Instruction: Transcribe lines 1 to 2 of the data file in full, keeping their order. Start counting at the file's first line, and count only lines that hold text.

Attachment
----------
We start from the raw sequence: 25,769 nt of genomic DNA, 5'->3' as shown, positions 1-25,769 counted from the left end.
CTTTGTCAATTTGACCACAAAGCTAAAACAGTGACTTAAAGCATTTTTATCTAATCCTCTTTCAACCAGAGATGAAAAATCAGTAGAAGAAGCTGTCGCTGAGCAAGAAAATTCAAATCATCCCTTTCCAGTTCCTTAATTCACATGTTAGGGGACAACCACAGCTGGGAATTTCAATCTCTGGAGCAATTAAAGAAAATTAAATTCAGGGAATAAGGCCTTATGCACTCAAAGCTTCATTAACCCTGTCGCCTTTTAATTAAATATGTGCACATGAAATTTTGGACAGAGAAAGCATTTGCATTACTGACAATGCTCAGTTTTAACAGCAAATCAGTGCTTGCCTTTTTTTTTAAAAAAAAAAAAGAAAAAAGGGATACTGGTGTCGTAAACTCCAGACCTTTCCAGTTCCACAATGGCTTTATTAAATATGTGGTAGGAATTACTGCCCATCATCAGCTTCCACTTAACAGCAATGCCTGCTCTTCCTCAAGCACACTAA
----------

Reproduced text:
We start from the raw sequence: 25,769 nt of genomic DNA, 5'->3' as shown, positions 1-25,769 counted from the left end.
CTTTGTCAATTTGACCACAAAGCTAAAACAGTGACTTAAAGCATTTTTATCTAATCCTCTTTCAACCAGAGATGAAAAATCAGTAGAAGAAGCTGTCGCTGAGCAAGAAAATTCAAATCATCCCTTTCCAGTTCCTTAATTCACATGTTAGGGGACAACCACAGCTGGGAATTTCAATCTCTGGAGCAATTAAAGAAAATTAAATTCAGGGAATAAGGCCTTATGCACTCAAAGCTTCATTAACCCTGTCGCCTTTTAATTAAATATGTGCACATGAAATTTTGGACAGAGAAAGCATTTGCATTACTGACAATGCTCAGTTTTAACAGCAAATCAGTGCTTGCCTTTTTTTTTAAAAAAAAAAAAGAAAAAAGGGATACTGGTGTCGTAAACTCCAGACCTTTCCAGTTCCACAATGGCTTTATTAAATATGTGGTAGGAATTACTGCCCATCATCAGCTTCCACTTAACAGCAATGCCTGCTCTTCCTCAAGCACACTAA